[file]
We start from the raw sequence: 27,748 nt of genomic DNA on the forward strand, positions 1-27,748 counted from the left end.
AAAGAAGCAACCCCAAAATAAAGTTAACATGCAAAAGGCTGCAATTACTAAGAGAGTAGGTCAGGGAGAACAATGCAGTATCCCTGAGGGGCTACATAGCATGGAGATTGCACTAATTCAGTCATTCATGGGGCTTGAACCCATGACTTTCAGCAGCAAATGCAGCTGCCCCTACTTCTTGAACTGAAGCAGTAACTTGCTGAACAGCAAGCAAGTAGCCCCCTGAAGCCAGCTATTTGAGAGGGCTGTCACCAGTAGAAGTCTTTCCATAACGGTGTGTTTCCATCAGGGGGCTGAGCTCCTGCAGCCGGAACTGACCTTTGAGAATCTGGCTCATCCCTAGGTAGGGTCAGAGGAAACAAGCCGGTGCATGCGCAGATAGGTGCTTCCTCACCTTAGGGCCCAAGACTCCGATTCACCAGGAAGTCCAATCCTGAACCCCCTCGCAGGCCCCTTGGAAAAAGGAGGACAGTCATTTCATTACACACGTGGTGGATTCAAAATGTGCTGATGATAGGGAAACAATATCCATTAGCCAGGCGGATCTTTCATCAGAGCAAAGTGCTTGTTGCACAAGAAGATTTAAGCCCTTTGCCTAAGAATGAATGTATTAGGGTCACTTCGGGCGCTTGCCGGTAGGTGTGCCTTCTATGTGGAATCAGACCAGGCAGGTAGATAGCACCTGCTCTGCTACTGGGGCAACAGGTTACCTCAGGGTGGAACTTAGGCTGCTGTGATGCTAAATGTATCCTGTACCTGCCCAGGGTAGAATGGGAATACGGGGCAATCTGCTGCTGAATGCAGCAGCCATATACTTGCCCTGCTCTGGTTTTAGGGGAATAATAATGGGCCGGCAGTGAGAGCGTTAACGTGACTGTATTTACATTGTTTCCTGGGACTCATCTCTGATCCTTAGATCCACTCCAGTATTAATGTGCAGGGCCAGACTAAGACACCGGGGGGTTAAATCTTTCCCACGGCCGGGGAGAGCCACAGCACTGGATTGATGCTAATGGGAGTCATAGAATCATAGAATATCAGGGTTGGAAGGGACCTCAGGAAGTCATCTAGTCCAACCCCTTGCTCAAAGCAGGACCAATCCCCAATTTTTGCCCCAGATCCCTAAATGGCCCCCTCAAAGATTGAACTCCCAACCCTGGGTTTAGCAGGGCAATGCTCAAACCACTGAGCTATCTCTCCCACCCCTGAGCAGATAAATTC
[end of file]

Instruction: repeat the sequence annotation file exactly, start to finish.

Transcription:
We start from the raw sequence: 27,748 nt of genomic DNA on the forward strand, positions 1-27,748 counted from the left end.
AAAGAAGCAACCCCAAAATAAAGTTAACATGCAAAAGGCTGCAATTACTAAGAGAGTAGGTCAGGGAGAACAATGCAGTATCCCTGAGGGGCTACATAGCATGGAGATTGCACTAATTCAGTCATTCATGGGGCTTGAACCCATGACTTTCAGCAGCAAATGCAGCTGCCCCTACTTCTTGAACTGAAGCAGTAACTTGCTGAACAGCAAGCAAGTAGCCCCCTGAAGCCAGCTATTTGAGAGGGCTGTCACCAGTAGAAGTCTTTCCATAACGGTGTGTTTCCATCAGGGGGCTGAGCTCCTGCAGCCGGAACTGACCTTTGAGAATCTGGCTCATCCCTAGGTAGGGTCAGAGGAAACAAGCCGGTGCATGCGCAGATAGGTGCTTCCTCACCTTAGGGCCCAAGACTCCGATTCACCAGGAAGTCCAATCCTGAACCCCCTCGCAGGCCCCTTGGAAAAAGGAGGACAGTCATTTCATTACACACGTGGTGGATTCAAAATGTGCTGATGATAGGGAAACAATATCCATTAGCCAGGCGGATCTTTCATCAGAGCAAAGTGCTTGTTGCACAAGAAGATTTAAGCCCTTTGCCTAAGAATGAATGTATTAGGGTCACTTCGGGCGCTTGCCGGTAGGTGTGCCTTCTATGTGGAATCAGACCAGGCAGGTAGATAGCACCTGCTCTGCTACTGGGGCAACAGGTTACCTCAGGGTGGAACTTAGGCTGCTGTGATGCTAAATGTATCCTGTACCTGCCCAGGGTAGAATGGGAATACGGGGCAATCTGCTGCTGAATGCAGCAGCCATATACTTGCCCTGCTCTGGTTTTAGGGGAATAATAATGGGCCGGCAGTGAGAGCGTTAACGTGACTGTATTTACATTGTTTCCTGGGACTCATCTCTGATCCTTAGATCCACTCCAGTATTAATGTGCAGGGCCAGACTAAGACACCGGGGGGTTAAATCTTTCCCACGGCCGGGGAGAGCCACAGCACTGGATTGATGCTAATGGGAGTCATAGAATCATAGAATATCAGGGTTGGAAGGGACCTCAGGAAGTCATCTAGTCCAACCCCTTGCTCAAAGCAGGACCAATCCCCAATTTTTGCCCCAGATCCCTAAATGGCCCCCTCAAAGATTGAACTCCCAACCCTGGGTTTAGCAGGGCAATGCTCAAACCACTGAGCTATCTCTCCCACCCCTGAGCAGATAAATTC